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voting-rights

Protesters rally to demand protection for voting rights on the 58th anniversary of the 1963 March on Washington for Jobs and Freedom, in Washington, D.C, on August 28, 2021. (Photo: Andrew Caballero-Reynolds//AFP via Getty Images)

The Battle to Protect Voting Rights Continues

As some states restrict voting rights, others expand them. The fight for the future of elections is on.

2021 was a bad year for voting rights. Now state legislatures have returned for their sessions. What will 2022 bring? Early returns are not encouraging.

It can be easy to lose sight of another trend, this one positive: in some states, lawmakers are seeking to widen access to the vote.

Today, the Brennan Center published our Voting Laws Roundup, which catalogs legislative assaults on voting rights around the country. As of January 14, legislators in 27 states have introduced, pre-filed, or carried over 250 bills with restrictive provisions, compared to 75 such bills in 24 states a year ago. That’s a tripling of proposals to restrict the vote. The bills would reduce access to mail ballots, limit or eliminate same-day voter registration, require proof of citizenship to vote or register, or make it harder for people with disabilities to vote.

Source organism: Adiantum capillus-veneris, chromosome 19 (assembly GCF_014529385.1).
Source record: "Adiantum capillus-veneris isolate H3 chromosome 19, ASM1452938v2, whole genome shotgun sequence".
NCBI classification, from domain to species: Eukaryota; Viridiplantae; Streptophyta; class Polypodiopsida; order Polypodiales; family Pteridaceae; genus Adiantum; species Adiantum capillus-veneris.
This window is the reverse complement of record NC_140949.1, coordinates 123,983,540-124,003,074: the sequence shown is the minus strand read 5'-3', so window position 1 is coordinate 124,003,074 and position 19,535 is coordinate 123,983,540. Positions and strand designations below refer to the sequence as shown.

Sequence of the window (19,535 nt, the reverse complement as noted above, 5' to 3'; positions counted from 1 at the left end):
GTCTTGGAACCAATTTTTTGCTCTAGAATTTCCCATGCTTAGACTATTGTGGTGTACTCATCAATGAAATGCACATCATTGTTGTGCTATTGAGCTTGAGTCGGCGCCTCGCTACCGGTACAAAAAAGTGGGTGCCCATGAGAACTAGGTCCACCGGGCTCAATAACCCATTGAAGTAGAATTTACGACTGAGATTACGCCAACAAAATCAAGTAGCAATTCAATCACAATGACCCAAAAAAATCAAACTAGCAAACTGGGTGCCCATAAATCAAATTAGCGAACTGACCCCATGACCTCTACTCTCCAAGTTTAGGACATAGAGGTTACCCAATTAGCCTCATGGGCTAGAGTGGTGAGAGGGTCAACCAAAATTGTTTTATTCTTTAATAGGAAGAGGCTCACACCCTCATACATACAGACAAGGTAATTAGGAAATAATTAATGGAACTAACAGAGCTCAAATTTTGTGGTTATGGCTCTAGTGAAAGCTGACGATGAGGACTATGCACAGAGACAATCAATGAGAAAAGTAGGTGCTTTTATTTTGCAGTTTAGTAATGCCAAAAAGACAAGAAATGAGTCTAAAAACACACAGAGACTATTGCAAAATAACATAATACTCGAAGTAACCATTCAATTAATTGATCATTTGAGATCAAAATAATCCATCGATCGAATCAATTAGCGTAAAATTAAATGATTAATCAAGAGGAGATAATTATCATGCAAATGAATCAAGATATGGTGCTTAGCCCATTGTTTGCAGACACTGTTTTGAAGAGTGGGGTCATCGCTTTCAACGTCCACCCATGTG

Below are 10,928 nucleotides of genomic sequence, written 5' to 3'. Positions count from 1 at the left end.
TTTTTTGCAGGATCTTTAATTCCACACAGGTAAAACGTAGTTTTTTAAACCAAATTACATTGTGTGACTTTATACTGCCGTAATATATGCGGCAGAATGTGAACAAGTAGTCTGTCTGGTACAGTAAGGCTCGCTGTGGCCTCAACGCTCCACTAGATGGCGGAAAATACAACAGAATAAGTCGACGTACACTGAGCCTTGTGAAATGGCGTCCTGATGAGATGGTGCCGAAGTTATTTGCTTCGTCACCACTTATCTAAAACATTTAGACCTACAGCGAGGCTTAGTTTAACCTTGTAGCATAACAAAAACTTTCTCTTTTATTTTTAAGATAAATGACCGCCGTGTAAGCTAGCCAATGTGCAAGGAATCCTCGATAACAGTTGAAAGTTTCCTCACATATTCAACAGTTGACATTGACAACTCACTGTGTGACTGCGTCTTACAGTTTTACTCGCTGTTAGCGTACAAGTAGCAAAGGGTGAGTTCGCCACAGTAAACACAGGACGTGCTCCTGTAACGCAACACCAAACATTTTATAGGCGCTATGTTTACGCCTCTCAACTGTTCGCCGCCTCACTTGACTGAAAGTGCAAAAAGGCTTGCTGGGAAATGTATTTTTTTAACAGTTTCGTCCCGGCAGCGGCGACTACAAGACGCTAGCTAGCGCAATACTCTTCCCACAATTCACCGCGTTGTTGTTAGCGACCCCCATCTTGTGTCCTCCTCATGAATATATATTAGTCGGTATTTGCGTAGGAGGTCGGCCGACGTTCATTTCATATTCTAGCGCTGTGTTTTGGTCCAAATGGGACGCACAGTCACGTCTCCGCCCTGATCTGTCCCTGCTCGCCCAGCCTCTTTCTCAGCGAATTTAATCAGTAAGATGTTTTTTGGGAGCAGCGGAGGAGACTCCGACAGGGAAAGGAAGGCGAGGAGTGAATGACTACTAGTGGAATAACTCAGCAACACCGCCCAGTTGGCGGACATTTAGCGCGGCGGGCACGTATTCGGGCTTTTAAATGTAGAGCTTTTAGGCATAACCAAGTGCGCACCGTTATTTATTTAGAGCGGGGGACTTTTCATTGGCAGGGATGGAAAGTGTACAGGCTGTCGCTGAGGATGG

Equally worrying, lawmakers also aim to increase partisan interference in election administration. Legislators in thirteen states have pre-filed or introduced 41 such bills. Some would give the state legislature the ultimate power to reject election results. Others threaten election officials with civil or criminal penalties or place partisan actors in charge of vote counting. 

It can be easy to lose sight of another trend, this one positive: in some states, lawmakers are seeking to widen access to the vote. Officials in at least 32 states have introduced, pre-filed, or carried over 399 bills that expand voting access, compared to 286 such bills in 30 states a year ago. In some states, bad bills and good bills jostle for support.  

For decades, voting rights have been a national goal, their protection a national obligation. Now the Voting Rights Act is gutted by the Supreme Court, Congress cannot pass vital legislation, and the Big Lie has taken hold. Some states are moving backwards, even as other states aim to build a modern and inclusive democracy. If we do not want to find ourselves a house divided, we must renew the drive to make our democracy a national mission again.


© 2021 Brennan Center for Justice

Michael Waldman

Michael Waldman is President of the Brennan Center for Justice at NYU School of Law, a nonpartisan law and policy institute that focuses on improving the systems of democracy and justice.

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